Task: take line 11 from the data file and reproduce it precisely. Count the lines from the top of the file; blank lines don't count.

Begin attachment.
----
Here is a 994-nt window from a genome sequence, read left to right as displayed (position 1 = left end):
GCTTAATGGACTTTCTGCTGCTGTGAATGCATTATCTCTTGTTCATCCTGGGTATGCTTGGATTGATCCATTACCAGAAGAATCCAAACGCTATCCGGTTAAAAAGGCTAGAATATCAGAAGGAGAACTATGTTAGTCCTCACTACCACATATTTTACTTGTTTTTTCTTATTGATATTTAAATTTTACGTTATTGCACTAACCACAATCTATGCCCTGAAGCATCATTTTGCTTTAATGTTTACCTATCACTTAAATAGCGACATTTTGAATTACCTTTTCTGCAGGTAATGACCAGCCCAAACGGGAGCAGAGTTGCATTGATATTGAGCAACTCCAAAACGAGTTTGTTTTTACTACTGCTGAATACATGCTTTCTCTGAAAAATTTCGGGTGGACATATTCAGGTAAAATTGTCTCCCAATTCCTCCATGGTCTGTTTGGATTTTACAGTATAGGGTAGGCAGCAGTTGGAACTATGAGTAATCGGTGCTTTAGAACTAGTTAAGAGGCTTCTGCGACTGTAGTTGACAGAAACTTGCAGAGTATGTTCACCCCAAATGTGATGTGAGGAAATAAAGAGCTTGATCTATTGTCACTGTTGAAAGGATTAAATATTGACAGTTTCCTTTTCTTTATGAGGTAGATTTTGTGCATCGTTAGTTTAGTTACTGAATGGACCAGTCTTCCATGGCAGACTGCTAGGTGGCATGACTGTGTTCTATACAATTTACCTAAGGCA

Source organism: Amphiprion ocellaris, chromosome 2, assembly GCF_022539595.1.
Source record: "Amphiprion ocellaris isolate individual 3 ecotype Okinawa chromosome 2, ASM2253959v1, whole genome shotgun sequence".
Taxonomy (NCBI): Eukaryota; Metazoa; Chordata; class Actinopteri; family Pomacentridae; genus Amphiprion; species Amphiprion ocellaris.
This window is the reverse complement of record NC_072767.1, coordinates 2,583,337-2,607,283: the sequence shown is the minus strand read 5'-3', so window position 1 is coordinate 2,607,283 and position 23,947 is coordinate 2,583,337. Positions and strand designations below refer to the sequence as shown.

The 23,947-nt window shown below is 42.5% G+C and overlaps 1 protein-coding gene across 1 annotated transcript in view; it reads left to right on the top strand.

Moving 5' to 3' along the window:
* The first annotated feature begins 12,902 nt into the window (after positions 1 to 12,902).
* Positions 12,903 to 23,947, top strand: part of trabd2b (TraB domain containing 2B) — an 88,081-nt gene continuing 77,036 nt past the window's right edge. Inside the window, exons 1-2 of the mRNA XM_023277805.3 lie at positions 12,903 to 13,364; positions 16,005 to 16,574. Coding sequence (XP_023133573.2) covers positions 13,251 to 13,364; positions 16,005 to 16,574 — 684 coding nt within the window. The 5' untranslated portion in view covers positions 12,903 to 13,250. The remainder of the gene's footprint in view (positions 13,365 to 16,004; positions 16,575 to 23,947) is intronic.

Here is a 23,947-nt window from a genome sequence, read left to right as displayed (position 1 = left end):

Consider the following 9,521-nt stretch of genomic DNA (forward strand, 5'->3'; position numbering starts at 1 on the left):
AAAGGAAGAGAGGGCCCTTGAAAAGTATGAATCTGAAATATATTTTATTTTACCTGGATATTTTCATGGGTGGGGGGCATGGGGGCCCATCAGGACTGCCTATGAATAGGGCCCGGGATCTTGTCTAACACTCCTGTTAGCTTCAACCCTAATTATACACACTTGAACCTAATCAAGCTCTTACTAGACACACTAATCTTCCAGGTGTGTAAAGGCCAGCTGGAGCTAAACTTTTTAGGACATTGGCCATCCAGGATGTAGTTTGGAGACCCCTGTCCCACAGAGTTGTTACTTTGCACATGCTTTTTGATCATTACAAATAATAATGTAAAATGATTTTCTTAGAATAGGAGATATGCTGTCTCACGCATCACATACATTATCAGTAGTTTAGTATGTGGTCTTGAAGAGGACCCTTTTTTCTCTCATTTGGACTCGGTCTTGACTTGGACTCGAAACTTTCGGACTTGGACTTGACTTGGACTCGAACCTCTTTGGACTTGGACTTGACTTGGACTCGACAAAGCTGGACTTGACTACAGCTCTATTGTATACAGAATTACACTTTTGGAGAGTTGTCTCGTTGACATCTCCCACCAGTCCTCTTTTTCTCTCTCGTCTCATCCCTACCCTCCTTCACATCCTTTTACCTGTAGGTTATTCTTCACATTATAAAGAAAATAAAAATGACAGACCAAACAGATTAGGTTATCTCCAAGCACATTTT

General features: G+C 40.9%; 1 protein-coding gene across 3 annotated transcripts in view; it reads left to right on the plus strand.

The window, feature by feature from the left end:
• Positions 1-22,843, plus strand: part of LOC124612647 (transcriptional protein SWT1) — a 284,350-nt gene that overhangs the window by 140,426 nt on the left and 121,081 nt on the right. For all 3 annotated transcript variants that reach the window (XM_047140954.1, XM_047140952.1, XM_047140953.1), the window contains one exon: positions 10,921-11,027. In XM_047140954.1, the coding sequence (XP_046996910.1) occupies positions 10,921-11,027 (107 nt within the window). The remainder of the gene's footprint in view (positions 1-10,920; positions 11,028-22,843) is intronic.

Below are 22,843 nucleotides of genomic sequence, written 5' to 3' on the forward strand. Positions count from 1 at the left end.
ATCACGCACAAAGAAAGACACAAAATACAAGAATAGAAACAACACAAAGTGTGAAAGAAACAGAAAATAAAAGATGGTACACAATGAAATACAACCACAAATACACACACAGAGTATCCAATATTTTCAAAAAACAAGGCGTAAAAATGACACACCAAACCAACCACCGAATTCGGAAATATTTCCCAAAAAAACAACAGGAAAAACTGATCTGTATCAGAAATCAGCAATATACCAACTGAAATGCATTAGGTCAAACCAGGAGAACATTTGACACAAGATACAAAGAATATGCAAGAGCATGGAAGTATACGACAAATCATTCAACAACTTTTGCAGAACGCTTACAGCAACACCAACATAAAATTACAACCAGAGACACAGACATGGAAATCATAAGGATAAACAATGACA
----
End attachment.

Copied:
Here is a 23,947-nt window from a genome sequence, read left to right as displayed (position 1 = left end):